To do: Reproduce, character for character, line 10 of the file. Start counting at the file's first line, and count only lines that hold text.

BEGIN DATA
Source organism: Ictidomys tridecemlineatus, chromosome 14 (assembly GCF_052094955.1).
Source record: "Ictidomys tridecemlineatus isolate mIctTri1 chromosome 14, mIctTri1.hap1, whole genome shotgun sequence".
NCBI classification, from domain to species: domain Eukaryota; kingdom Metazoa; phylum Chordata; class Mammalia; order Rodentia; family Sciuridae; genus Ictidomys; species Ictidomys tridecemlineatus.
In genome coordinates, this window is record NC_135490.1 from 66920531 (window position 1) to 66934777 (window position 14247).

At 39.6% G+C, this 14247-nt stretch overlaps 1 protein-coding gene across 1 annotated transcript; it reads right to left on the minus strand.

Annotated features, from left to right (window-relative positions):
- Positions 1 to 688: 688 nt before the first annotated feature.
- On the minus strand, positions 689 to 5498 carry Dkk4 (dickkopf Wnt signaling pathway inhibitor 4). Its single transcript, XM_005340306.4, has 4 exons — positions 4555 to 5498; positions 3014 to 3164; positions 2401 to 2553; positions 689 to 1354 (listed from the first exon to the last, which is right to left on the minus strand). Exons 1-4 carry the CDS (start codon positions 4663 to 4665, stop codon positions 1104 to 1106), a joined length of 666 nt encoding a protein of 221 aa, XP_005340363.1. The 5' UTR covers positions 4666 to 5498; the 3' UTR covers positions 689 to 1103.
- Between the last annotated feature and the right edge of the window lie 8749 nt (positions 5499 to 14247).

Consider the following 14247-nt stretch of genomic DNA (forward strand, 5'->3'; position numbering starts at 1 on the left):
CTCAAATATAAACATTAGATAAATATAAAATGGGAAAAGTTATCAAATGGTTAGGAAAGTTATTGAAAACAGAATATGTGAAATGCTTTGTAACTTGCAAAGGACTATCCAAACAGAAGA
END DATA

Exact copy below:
Consider the following 14247-nt stretch of genomic DNA (forward strand, 5'->3'; position numbering starts at 1 on the left):